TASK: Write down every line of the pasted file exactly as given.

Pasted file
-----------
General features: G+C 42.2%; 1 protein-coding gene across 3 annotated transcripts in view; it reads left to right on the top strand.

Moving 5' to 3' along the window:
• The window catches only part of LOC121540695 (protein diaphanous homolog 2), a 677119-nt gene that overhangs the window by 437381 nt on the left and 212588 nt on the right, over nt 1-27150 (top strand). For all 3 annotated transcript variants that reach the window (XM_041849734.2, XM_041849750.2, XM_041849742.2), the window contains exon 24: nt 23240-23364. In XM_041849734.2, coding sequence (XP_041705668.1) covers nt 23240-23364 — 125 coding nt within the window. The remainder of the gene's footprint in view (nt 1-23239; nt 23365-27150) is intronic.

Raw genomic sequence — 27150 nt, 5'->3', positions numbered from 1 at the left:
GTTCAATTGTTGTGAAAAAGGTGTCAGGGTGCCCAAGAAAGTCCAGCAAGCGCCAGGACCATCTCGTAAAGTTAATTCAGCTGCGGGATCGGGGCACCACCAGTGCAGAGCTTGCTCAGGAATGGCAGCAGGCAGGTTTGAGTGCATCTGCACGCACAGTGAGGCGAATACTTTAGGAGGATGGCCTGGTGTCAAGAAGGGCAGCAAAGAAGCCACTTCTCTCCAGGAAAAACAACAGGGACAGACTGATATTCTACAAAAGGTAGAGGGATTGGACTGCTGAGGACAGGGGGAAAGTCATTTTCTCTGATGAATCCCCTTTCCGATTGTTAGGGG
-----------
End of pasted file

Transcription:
General features: G+C 42.2%; 1 protein-coding gene across 3 annotated transcripts in view; it reads left to right on the top strand.

Moving 5' to 3' along the window:
• The window catches only part of LOC121540695 (protein diaphanous homolog 2), a 677119-nt gene that overhangs the window by 437381 nt on the left and 212588 nt on the right, over nt 1-27150 (top strand). For all 3 annotated transcript variants that reach the window (XM_041849734.2, XM_041849750.2, XM_041849742.2), the window contains exon 24: nt 23240-23364. In XM_041849734.2, coding sequence (XP_041705668.1) covers nt 23240-23364 — 125 coding nt within the window. The remainder of the gene's footprint in view (nt 1-23239; nt 23365-27150) is intronic.

Raw genomic sequence — 27150 nt, 5'->3', positions numbered from 1 at the left:
GTTCAATTGTTGTGAAAAAGGTGTCAGGGTGCCCAAGAAAGTCCAGCAAGCGCCAGGACCATCTCGTAAAGTTAATTCAGCTGCGGGATCGGGGCACCACCAGTGCAGAGCTTGCTCAGGAATGGCAGCAGGCAGGTTTGAGTGCATCTGCACGCACAGTGAGGCGAATACTTTAGGAGGATGGCCTGGTGTCAAGAAGGGCAGCAAAGAAGCCACTTCTCTCCAGGAAAAACAACAGGGACAGACTGATATTCTACAAAAGGTAGAGGGATTGGACTGCTGAGGACAGGGGGAAAGTCATTTTCTCTGATGAATCCCCTTTCCGATTGTTAGGGG